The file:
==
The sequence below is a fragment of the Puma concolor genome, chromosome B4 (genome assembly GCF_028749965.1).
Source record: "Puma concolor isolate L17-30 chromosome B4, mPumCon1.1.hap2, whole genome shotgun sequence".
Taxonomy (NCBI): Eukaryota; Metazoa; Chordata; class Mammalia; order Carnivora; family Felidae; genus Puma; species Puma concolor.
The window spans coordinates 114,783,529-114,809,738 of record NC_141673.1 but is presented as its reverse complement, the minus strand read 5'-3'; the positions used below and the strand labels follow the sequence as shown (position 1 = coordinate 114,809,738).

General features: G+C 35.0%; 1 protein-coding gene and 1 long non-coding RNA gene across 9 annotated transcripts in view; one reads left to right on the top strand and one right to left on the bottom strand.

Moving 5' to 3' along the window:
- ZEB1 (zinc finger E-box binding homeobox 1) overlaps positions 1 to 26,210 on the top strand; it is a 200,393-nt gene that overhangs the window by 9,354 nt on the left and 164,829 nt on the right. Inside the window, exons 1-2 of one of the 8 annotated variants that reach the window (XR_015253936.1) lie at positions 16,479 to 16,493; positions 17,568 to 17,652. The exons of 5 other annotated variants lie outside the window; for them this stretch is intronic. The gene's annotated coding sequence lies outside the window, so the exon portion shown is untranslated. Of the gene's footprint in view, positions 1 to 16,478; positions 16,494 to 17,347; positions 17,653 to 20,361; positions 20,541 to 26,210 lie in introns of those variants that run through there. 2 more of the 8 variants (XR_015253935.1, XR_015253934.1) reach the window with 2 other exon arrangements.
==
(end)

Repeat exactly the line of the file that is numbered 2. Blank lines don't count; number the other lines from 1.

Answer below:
Source record: "Puma concolor isolate L17-30 chromosome B4, mPumCon1.1.hap2, whole genome shotgun sequence".